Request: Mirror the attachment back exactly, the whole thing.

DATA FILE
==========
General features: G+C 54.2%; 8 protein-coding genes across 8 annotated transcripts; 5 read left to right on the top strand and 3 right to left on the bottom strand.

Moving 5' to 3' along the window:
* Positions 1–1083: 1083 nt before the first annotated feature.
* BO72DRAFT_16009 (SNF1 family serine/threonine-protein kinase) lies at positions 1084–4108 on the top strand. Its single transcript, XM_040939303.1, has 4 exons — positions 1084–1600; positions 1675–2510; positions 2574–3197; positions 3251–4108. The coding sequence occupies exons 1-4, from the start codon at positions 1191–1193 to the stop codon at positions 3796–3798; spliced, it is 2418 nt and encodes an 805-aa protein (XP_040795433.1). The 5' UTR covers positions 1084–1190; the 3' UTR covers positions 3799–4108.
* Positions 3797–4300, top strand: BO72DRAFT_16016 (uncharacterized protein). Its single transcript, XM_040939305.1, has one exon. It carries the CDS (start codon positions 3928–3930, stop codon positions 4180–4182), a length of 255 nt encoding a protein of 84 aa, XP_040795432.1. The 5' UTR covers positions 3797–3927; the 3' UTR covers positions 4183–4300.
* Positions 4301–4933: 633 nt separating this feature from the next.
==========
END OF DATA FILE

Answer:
General features: G+C 54.2%; 8 protein-coding genes across 8 annotated transcripts; 5 read left to right on the top strand and 3 right to left on the bottom strand.

Moving 5' to 3' along the window:
* Positions 1–1083: 1083 nt before the first annotated feature.
* BO72DRAFT_16009 (SNF1 family serine/threonine-protein kinase) lies at positions 1084–4108 on the top strand. Its single transcript, XM_040939303.1, has 4 exons — positions 1084–1600; positions 1675–2510; positions 2574–3197; positions 3251–4108. The coding sequence occupies exons 1-4, from the start codon at positions 1191–1193 to the stop codon at positions 3796–3798; spliced, it is 2418 nt and encodes an 805-aa protein (XP_040795433.1). The 5' UTR covers positions 1084–1190; the 3' UTR covers positions 3799–4108.
* Positions 3797–4300, top strand: BO72DRAFT_16016 (uncharacterized protein). Its single transcript, XM_040939305.1, has one exon. It carries the CDS (start codon positions 3928–3930, stop codon positions 4180–4182), a length of 255 nt encoding a protein of 84 aa, XP_040795432.1. The 5' UTR covers positions 3797–3927; the 3' UTR covers positions 4183–4300.
* Positions 4301–4933: 633 nt separating this feature from the next.